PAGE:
We've bought and tested more than 20 Hisense TVs. Hisense has been growing in popularity over the years, and even though they started as more of a budget company, they're competing with bigger brands now. Hisense TVs tend to offer great value for their price, so you won't break the bank buying one. They've recently started to add gaming features like variable refresh rate (VRR) support, so they compete with some other brands. However, their TVs can also suffer from quality problems like uniformity and motion issues.
Like most brands, Hisense has announced their 2023 lineup and will start releasing their new models soon, so make sure to vote on which ones you want us to buy and test first. If you want to find out more about what Hisense has planned for their 2023 models, check out our 2023 TV lineup page.
Hisense's flagship ULED lineup consists of a few different TVs, with the top-end and best Hisense TV we've tested being the Hisense U9DG. It's a unique LED TV that combines two separate LCD layers, one color and one grayscale, to achieve much deeper blacks than single-panel TVs are capable of. This results in deep, inky blacks close to an OLED, with nearly perfect uniformity and no blooming around bright objects. You get the best of both worlds with this TV, as it also has a wide viewing angle, making it a great choice for a wide seating arrangement as everyone sees a consistent image no matter where they sit.
While it's Hisense's top-of-the-line TV, there are some drawbacks. It's only available in a 75-inch size, and because this is Hisense's only TV to use this dual-panel technology, you can't find something smaller if you want it. It doesn't get bright in HDR either, so bright highlights aren't as bright as they should be, although they still stand out well thanks to the incredibly high contrast ratio. Unfortunately, this is also an older model, and it's increasingly difficult to find. Hisense seems to have abandoned the dual-layer technology used in this TV, as all their new models use Mini LED backlights instead.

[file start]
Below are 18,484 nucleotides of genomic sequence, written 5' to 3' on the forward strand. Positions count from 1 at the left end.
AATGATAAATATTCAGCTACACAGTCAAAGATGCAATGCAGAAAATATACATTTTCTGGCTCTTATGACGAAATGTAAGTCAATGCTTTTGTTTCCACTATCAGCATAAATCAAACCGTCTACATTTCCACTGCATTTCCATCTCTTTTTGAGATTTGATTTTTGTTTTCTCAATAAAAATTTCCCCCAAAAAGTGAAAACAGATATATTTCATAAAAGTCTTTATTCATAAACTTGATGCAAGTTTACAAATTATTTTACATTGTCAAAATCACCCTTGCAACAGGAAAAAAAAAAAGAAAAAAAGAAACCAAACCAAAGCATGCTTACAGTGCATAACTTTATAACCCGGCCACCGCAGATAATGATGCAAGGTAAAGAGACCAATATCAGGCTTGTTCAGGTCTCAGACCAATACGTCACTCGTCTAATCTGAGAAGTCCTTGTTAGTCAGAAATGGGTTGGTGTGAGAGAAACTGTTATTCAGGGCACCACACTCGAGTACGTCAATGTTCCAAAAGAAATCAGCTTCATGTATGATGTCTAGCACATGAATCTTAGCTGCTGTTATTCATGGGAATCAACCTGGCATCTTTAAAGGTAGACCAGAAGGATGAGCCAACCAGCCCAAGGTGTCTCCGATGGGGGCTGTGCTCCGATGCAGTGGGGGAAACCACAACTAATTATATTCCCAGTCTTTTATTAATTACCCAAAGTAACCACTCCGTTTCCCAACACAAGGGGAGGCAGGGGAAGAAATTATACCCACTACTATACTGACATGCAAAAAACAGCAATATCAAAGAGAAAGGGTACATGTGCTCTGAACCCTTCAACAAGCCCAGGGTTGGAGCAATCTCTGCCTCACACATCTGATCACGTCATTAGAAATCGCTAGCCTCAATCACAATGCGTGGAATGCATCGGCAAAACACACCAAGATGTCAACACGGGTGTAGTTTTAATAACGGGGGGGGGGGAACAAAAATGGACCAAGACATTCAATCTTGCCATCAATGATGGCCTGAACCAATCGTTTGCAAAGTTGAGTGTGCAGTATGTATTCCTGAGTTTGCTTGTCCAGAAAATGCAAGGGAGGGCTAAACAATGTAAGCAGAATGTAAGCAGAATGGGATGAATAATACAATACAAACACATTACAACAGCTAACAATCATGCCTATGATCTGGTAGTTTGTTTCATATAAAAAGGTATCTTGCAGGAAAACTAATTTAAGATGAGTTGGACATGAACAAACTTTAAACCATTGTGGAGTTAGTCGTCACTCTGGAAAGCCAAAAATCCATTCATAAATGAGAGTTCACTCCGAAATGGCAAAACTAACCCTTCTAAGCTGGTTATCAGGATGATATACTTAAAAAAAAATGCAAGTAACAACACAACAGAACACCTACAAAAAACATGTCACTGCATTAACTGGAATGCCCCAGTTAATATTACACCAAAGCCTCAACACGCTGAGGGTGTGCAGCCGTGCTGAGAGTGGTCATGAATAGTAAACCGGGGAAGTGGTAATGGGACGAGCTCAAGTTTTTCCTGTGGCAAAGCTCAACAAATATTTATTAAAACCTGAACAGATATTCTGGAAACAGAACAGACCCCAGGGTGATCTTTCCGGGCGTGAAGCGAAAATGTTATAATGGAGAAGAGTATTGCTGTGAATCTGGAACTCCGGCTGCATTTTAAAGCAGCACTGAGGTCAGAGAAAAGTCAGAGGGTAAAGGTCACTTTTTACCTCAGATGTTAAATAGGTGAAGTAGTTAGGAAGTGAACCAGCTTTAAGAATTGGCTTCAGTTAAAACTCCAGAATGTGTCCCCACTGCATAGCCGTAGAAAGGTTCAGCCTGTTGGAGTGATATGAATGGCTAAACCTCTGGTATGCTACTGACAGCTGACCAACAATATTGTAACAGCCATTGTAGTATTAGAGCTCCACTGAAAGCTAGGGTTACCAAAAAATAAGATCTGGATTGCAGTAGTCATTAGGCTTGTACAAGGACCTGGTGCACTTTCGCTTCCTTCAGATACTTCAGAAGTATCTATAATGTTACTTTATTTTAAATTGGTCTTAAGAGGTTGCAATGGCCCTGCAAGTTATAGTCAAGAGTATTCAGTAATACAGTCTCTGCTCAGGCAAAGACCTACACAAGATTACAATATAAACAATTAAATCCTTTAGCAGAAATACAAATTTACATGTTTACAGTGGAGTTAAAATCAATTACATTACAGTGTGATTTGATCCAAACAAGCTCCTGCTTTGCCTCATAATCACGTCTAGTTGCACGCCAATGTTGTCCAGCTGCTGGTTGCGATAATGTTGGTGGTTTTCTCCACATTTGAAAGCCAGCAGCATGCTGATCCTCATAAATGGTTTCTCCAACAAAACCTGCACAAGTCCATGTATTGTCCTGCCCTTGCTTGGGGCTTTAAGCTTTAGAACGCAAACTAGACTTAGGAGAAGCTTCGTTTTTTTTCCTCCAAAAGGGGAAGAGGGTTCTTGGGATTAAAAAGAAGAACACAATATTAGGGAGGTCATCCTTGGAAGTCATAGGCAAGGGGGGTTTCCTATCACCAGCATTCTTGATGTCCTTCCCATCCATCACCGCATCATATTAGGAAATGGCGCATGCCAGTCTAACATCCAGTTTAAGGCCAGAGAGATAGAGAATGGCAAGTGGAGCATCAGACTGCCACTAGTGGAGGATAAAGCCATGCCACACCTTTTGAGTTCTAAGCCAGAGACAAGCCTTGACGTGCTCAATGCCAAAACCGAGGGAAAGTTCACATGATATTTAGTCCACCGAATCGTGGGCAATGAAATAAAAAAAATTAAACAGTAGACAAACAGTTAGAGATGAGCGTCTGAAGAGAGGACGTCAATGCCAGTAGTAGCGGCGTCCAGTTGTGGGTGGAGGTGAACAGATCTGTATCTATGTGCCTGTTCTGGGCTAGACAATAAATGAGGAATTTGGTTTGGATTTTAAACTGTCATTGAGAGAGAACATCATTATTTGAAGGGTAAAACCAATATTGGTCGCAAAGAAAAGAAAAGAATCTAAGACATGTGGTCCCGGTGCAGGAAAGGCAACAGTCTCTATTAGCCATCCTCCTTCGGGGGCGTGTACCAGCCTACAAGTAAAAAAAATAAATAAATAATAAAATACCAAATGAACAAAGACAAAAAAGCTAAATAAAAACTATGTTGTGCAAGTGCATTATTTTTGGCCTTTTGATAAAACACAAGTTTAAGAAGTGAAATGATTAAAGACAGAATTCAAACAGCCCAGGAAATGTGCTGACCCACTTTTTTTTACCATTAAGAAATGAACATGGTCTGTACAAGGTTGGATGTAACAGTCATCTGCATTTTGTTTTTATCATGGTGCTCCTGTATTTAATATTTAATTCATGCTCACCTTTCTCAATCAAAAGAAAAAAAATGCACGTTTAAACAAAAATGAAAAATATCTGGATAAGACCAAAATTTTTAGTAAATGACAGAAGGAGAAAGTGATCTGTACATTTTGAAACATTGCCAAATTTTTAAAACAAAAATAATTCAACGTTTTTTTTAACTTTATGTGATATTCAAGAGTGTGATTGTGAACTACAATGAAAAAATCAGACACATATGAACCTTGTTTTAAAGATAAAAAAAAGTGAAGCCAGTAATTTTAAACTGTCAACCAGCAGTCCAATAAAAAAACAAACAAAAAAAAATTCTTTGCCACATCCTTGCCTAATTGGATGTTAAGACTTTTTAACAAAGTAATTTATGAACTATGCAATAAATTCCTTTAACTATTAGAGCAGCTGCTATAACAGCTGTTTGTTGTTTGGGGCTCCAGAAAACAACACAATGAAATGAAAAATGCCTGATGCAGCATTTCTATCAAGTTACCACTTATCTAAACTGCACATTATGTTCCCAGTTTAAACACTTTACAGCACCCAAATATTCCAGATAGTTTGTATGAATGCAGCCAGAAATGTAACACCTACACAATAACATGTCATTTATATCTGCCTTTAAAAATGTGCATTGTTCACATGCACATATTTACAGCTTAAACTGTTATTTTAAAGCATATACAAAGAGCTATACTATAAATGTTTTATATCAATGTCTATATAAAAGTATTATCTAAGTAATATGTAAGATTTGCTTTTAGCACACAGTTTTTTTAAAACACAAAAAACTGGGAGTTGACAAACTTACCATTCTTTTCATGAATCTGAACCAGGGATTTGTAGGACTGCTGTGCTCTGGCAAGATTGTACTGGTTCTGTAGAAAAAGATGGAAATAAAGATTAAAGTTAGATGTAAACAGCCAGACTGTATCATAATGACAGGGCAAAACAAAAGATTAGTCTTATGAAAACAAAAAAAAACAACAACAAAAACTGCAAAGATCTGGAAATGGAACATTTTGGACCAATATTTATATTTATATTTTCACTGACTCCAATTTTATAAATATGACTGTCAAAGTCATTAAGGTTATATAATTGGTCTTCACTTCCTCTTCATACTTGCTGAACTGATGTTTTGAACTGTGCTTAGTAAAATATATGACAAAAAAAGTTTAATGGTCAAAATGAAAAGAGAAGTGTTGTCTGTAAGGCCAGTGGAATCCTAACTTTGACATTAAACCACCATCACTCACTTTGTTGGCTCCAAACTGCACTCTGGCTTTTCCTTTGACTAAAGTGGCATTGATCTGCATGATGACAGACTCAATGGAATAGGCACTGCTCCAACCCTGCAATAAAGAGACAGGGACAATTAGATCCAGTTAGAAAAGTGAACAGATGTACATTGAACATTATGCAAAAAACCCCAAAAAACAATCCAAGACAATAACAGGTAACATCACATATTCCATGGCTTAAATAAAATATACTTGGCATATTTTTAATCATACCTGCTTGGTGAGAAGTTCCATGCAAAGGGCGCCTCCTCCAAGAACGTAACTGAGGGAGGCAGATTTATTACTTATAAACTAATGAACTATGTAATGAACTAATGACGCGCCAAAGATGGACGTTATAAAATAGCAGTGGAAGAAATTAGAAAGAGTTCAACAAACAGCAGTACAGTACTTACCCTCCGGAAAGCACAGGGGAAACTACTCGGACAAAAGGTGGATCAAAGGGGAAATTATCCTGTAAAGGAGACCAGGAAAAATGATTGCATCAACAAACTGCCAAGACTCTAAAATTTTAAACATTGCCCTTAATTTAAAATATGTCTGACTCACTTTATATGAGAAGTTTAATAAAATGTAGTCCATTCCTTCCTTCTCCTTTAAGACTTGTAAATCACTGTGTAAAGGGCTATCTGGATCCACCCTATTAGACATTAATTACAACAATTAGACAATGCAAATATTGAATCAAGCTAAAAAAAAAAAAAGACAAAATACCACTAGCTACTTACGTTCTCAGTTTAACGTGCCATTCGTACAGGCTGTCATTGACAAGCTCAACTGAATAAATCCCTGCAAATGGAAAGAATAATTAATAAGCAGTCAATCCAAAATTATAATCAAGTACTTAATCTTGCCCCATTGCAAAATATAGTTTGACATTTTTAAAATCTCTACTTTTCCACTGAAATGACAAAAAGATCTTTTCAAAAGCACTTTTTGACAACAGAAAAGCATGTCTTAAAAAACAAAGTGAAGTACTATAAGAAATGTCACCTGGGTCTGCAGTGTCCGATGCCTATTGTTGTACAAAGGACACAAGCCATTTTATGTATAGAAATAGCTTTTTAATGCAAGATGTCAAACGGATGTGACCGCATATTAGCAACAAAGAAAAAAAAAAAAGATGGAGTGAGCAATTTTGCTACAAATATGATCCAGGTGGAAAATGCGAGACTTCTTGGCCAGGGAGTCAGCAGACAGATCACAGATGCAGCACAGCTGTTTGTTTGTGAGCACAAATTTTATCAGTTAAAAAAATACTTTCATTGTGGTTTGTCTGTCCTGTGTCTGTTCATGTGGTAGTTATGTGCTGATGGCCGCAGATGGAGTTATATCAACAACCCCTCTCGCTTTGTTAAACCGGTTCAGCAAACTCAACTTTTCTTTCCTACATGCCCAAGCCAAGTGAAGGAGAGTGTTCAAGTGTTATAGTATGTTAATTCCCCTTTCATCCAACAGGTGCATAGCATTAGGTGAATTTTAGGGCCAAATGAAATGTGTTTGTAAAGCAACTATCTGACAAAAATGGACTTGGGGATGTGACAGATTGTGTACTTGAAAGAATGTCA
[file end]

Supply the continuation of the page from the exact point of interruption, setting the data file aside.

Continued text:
If you don't need the high-end Hisense U9DG and prefer something from their upper mid-range price category, you won't lose much as they still make great TVs. The Hisense U8H is one of Hisense's highest-end 4k TVs. While it doesn't deliver the same black levels as the U9DG, its Mini LED backlight and great local dimming feature deliver a similarly impressive experience. It's available in a range of sizes from 55 up to 75 inches, and all three sizes deliver a nearly identical experience, meaning you can find the perfect size for your needs. HDR content looks amazing thanks to its wide color gamut and amazing HDR color volume, delivering a fantastic wide range of colors, so your favorite content looks its best. It also has fantastic peak brightness in HDR, and thanks to its impressive local dimming feature, blacks look black and uniform in a dark room, and bright highlights stand out incredibly well.
If you're a gamer, it's also one of the best Hisense TVs for gaming because it has much better motion handling than the U9DG, so there's very little blur behind fast-moving objects, but there are issues with red ghosting in some games. It has HDMI 2.1 bandwidth on two of its HDMI ports, meaning it can take full advantage of the Xbox Series X and PS5 consoles, including 4k @ 120Hz support. Finally, it has low input lag and supports FreeSync variable refresh rate technology, ensuring a responsive, nearly tear-free gaming experience.
The best mid-range Hisense TV we've tested is the Hisense U7H. It's a mid-range TV released as part of the 2022 lineup and delivers great picture quality. It offers many of the same features as the Hisense U8H, but it doesn't perform quite as well. It has excellent contrast and a decent full array local dimming feature, but it's not as good as the Mini LED backlight on the U8H. Still, it has good peak brightness that helps it deliver an impressive HDR experience.